In his highly acclaimed debut, A Pale View of Hills, Kazuo Ishiguro tells the story of Etsuko, a Japanese woman now living alone in England, dwelling on the recent suicide of her daughter. Retreating into the past, she finds herself reliving one particular hot summer in Nagasaki, when she and her friends struggled to rebuild their lives after the war. But then as she recalls her strange friendship with Sachiko - a wealthy woman reduced to vagrancy - the memories take on a disturbing cast.

I normally praise this authors writing very highly, particularly that the books do not read like they have been written in English as a second language.  This usually impresses me as my language abilities are non-existent.  I can not say the same, sadly, about this debut novel.  It read like it had been written in a second language (which it was) and was just too formal in it's casual conversations.  At first I thought this was due to the Japanese formality of the characters, but over time it became apparent that this was not the intention.

The story itself was ok but not of the highly entertaining standard I have come to expect from this author.  I think I, somehow, missed an important point of the novel.  I am glad I did not read this debut novel as a first book of this author or I may not have gone onto read some of his other, great books, like "Never Let me go".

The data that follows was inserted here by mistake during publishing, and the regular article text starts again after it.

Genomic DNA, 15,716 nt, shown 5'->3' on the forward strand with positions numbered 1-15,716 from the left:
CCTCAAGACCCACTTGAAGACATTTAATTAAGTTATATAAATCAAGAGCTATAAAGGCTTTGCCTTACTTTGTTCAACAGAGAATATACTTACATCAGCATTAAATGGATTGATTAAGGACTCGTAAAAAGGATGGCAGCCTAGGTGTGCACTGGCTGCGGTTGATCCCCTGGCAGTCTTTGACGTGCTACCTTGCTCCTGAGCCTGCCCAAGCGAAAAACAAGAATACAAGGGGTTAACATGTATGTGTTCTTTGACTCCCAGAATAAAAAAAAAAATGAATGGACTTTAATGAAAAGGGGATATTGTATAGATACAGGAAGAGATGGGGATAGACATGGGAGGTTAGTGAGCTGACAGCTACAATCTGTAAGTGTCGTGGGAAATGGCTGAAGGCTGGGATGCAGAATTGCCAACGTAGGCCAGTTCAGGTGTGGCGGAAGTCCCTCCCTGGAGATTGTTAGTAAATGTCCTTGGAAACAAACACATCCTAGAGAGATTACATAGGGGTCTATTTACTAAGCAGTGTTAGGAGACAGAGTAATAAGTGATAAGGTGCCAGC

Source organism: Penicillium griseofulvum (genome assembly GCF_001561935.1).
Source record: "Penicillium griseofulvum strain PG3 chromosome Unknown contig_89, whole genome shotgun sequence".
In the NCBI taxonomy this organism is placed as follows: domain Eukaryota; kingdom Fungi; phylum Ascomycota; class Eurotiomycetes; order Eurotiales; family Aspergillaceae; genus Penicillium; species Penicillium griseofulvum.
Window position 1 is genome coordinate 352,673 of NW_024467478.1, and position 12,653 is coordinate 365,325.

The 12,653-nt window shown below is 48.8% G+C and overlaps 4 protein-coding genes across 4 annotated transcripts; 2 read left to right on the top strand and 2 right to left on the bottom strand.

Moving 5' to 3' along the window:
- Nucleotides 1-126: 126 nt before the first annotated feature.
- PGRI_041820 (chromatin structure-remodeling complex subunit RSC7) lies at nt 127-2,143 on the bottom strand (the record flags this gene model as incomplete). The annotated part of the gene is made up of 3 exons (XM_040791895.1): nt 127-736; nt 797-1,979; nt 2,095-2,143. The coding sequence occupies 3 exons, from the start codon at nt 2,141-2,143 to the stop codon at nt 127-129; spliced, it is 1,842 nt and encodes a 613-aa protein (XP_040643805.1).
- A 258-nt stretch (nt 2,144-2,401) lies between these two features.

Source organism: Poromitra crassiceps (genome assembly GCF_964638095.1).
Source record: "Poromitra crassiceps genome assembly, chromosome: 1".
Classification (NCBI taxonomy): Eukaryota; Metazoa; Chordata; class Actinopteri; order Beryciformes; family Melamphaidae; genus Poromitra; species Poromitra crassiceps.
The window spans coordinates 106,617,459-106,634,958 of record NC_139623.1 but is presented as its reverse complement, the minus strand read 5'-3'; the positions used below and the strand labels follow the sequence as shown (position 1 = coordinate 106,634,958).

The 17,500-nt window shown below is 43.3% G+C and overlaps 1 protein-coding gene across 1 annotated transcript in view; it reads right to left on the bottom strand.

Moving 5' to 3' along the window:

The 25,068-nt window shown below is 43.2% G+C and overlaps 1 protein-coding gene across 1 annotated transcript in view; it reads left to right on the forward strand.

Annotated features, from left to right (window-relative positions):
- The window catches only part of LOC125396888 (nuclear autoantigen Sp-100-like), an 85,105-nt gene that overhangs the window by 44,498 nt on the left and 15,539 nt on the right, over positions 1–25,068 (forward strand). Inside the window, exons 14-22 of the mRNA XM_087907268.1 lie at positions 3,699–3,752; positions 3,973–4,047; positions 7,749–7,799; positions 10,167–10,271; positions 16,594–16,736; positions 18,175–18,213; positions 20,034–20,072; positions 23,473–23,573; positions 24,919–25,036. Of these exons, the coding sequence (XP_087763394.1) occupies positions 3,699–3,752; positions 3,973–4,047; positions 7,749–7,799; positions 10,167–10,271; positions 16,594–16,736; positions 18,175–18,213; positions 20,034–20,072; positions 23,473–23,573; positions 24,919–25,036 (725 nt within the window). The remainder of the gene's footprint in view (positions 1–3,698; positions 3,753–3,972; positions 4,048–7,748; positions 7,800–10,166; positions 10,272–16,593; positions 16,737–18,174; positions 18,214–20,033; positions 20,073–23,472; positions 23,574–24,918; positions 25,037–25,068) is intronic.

If you have read every other book by this author ad want to complete the collection, then it is not a complete waste of time but, otherwise, don't bother.  2 out of 5 from me.

The Rector's Wife by Joanna Trollope

Rector's Wife

Anna Bouverie is the rector's wife. She irons his surplices (badly), delivers the parish newsletter, and scrimps to get by on a pittance, all the while keeping up appearances. She rarely complains and rarely rebels. But now-as she watches her children do without, as her husband withdraws further into his work, and her frustration mounts into fury-Anna realizes that she's willing to do whatever it takes to save herself...


Well this novel was just "Blah".  It reminded me a lot of The Casual Vacancy by JK Rowling (see review Here).  It was quite a dull story, full of dull characters that did not give me any enjoyment whatsoever!  Why did I finish it then?  Well, I kept thinking that there was going to be great, big twist that would make it worthwhile to read.  Sadly, I got to the end without anything worthwhile happening.

I am also struggling to give a lot of praise to the author.  Her style was also "Blah" and had no real defining features (in my opinion).  I wouldn't say she was a bad writer but just not one that stood out for me amongst the numerous writers that are available out there.  I certainly won't be looking out for any more of her books to read.

Don't waste your time on this novel or author.  1 out of 5 for just getting this story published!